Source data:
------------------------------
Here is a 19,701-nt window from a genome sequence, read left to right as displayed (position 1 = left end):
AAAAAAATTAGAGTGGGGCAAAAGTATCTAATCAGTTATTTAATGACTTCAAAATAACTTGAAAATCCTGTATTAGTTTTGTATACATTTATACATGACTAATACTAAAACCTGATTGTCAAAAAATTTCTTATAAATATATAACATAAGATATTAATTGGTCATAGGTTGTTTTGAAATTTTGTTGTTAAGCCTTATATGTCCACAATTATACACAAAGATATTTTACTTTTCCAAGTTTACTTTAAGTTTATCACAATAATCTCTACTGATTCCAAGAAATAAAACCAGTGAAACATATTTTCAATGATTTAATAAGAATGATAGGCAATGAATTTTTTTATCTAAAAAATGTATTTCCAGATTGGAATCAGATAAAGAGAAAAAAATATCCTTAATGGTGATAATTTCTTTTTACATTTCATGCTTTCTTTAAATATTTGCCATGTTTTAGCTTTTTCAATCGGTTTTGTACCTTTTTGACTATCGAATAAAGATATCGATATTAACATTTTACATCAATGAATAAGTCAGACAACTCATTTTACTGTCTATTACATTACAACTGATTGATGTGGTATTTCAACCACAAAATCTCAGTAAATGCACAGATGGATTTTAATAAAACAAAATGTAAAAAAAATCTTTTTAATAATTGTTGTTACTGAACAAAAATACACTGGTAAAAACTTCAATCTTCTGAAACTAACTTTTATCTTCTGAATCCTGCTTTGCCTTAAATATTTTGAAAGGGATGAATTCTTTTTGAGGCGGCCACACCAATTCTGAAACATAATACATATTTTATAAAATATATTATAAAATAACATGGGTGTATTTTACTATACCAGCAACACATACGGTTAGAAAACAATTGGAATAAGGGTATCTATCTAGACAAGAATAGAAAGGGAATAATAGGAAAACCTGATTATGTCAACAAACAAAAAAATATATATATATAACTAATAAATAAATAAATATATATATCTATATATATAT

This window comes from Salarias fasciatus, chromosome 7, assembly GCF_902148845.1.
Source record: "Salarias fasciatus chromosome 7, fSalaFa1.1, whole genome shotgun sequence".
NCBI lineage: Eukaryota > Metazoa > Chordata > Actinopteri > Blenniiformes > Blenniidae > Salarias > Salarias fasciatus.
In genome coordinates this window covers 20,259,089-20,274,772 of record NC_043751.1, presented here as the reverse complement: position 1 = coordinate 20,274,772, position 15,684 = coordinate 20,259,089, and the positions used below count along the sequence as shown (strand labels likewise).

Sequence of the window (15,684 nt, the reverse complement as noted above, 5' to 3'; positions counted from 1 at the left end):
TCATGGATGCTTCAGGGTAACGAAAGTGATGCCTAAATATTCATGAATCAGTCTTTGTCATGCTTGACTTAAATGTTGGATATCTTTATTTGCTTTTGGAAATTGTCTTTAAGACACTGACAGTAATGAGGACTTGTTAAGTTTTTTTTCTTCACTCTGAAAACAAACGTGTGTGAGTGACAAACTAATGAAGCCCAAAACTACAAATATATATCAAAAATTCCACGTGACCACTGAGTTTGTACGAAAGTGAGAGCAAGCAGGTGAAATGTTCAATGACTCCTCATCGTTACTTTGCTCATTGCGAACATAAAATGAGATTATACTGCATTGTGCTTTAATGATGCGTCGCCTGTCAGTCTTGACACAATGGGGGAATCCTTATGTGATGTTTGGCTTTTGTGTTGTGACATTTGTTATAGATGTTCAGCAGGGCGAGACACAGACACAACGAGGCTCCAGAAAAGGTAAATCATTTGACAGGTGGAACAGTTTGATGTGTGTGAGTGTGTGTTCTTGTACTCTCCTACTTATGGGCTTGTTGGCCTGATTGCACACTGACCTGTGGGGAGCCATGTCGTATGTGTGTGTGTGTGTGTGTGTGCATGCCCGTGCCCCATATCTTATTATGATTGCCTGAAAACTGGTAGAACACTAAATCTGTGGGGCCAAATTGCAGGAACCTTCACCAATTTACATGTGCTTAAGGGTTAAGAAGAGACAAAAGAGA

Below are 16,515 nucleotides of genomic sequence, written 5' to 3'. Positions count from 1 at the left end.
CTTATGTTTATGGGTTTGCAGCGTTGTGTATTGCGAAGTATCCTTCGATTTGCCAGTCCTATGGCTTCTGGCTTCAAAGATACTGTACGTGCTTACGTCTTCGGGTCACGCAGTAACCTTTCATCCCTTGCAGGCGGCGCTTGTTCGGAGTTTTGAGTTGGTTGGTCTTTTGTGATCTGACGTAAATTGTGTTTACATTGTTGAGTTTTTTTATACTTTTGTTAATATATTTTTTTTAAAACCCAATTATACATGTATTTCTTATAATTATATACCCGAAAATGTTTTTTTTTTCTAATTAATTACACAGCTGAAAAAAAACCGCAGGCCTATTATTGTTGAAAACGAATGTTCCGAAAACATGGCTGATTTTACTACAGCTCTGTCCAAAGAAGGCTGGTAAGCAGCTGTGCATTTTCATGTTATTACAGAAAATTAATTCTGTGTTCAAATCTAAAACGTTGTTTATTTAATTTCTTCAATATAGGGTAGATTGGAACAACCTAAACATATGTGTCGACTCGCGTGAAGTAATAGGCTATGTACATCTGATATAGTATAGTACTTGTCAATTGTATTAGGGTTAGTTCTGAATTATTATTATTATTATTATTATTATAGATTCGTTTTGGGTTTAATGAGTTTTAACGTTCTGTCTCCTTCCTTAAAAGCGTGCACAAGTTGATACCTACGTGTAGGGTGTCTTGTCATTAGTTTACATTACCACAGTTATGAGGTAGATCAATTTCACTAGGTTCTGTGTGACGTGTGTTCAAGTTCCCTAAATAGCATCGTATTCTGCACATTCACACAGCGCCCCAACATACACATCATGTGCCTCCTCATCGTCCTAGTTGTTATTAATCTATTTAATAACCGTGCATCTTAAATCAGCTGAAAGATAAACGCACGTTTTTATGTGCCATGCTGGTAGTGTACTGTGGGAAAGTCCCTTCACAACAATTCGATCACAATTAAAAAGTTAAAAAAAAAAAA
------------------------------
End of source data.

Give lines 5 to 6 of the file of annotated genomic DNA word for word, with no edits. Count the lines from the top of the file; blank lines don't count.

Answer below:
NCBI lineage: Eukaryota > Metazoa > Chordata > Actinopteri > Blenniiformes > Blenniidae > Salarias > Salarias fasciatus.
In genome coordinates this window covers 20,259,089-20,274,772 of record NC_043751.1, presented here as the reverse complement: position 1 = coordinate 20,274,772, position 15,684 = coordinate 20,259,089, and the positions used below count along the sequence as shown (strand labels likewise).